As is the case in so many conversations, the right has effectively maintained control over the parameters of political discourse on the subject of abortion by baiting us into defending our own humanity. The left has responded weakly, attempting to direct the conversation away from abortion and towards healthcare, a move which has institutionalized the expectation that those who've had abortions should best stay quiet.

What could possibly be a less progressive tactic than defending something on the grounds that it is an unfortunate and unseemly necessity? "Safe, legal and rare," is not a rallying cry, it is a plea for mercy. We have once again attempted political pragmatism and forgotten who in the hell we are dealing with; we have consented to a debate with people who bankroll and inspire domestic terrorists. How else does Cecile Richards end up wasting her time calmly defending her organization against heresy on the Senate floor?

Those fighting to repeal Roe are either driven by religious dogma that deservingly lies at the margin of public opinion or worse, are motivated to create the kind of society that will begin to crumble if women can build their own lives with intentionality. Our opponents are dinosaurs, armed with fake science and propaganda that is both ludicrous and incendiary. This fight is ours to lose. The only reason they have been able to keep us on the ropes for so long is by making sure that women do not feel safe talking about abortion on their own terms. We cannot fight for legislative progress while ignoring the cultural toxicity of silence and shame.

The United States is suspended in the sort of volatility that often directly precedes great change. As we move into this election year and towards the monumental SCOTUS decision in Texas, on the heels of Colorado Springs, in the midst of one of the most regressive years for abortion rights this country has ever seen, women are fighting harder than ever to carve out a space for their voices to exist. Our perspectives are transforming the landscape of mainstream culture and the opposition is terrified. They should be; all we need to do is drown them out with reality in order to force them into history, where they belong.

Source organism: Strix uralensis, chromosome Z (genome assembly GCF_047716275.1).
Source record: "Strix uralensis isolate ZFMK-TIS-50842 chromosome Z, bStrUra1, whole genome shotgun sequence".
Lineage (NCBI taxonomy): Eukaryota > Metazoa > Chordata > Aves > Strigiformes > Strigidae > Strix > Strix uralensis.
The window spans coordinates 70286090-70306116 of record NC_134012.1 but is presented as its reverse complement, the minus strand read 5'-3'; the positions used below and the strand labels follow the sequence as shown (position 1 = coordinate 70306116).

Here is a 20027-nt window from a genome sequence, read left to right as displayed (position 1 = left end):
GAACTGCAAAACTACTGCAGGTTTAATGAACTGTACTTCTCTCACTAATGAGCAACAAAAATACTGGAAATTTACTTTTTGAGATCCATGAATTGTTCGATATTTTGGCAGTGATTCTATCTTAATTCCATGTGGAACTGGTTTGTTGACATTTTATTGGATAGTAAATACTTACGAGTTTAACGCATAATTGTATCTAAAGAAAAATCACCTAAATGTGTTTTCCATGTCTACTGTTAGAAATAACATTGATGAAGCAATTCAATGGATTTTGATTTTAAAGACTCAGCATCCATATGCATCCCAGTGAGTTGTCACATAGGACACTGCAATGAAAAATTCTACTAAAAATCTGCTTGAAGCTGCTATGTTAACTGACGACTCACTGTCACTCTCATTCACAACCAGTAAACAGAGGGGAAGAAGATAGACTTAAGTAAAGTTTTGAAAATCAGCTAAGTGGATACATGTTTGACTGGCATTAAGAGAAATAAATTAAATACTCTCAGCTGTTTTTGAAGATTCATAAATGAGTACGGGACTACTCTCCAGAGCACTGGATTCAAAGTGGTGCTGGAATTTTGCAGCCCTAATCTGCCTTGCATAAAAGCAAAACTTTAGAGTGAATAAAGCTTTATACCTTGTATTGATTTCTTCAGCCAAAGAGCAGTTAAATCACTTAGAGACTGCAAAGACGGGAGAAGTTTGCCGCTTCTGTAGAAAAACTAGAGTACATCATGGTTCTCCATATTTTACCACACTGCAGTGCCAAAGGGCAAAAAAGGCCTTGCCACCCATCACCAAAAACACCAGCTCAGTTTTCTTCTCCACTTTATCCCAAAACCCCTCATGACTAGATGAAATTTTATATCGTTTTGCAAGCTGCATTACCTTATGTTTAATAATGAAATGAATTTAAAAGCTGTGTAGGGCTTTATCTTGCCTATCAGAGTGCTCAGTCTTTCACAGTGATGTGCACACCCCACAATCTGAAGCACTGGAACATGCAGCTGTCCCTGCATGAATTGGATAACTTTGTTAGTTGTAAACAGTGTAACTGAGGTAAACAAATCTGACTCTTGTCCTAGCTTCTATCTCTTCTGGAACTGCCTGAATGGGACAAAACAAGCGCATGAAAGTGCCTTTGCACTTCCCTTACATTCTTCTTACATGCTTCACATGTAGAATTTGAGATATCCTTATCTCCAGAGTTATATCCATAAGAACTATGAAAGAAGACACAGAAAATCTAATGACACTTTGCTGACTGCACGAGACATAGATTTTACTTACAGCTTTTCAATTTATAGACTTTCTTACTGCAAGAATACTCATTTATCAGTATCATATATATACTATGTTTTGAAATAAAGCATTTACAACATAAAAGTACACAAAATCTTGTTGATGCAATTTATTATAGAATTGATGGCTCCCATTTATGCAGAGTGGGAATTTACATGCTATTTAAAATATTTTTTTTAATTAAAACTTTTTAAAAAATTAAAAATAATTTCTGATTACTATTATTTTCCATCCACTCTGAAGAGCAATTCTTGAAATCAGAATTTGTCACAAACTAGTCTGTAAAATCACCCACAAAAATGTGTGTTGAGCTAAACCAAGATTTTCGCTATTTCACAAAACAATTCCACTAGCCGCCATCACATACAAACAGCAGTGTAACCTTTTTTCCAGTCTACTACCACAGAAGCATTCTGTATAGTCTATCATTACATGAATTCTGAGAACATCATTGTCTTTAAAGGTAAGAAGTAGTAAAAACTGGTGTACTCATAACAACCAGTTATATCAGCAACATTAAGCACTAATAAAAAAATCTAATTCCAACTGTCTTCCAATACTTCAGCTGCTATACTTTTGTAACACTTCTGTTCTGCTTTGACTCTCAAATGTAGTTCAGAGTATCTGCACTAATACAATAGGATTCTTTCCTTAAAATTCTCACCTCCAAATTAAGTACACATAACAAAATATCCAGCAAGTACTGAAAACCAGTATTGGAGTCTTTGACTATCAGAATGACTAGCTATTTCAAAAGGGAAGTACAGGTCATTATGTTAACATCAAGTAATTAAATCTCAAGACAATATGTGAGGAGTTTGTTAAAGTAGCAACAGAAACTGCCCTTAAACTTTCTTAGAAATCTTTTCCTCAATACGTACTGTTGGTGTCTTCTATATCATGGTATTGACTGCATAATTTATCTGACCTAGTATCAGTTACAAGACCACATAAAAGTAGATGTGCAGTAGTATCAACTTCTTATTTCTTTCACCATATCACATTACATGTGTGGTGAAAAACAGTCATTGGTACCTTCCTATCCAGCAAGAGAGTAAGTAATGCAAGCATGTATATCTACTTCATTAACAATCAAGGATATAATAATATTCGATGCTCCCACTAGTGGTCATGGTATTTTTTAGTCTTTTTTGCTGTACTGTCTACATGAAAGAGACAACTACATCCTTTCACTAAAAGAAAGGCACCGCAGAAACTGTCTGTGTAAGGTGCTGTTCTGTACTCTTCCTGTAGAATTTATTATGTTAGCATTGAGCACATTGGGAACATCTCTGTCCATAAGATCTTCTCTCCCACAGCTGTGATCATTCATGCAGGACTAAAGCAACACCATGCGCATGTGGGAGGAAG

On January 22nd, the 43rd anniversary of Roe v Wade, #ShoutYourAbortion is undertaking our first nationwide action and helping people to get #TogetherForAbortion all over the country. We've worked to catalyze or connect with at least one abortion related event in all 50 states. There are storytelling events, film screenings and dance parties. There are teenagers making 'zines in Mississippi and philanthropic powerhouses hosting dinner parties in Brooklyn. By using social media and grassroots outreach, we'll be able to communicate with these groups and highlight the broader impact of this sort of collective action on this day.

#TogetherForAbortion will be taking place four months to the day after #ShoutYourAbortion went viral. Four months later, a woman posting a status update about her abortion is not just enough to stop the presses. Abortion is normal. Our experiences are ours to tell. The era of compulsory silence is ending.


--Seattle-based activist and writer Amelia Bonow is the Director of #ShoutYourAbortion, an organization devoted to ending the compulsory silence around abortion. She has written for Salon, The Stranger, and City Arts Magazine. Follow her on Twitter @ameliabonow.

This post is part of a series produced by The Huffington Post and The Hammer & Chisel Awards, in conjunction with the upcoming release of Michael Moore's new movie Where To Invade Next in order to honor "individuals who have, in their own unique and courageous way, made America a better place for all." Where To Invade Next opens nationally on February 12th.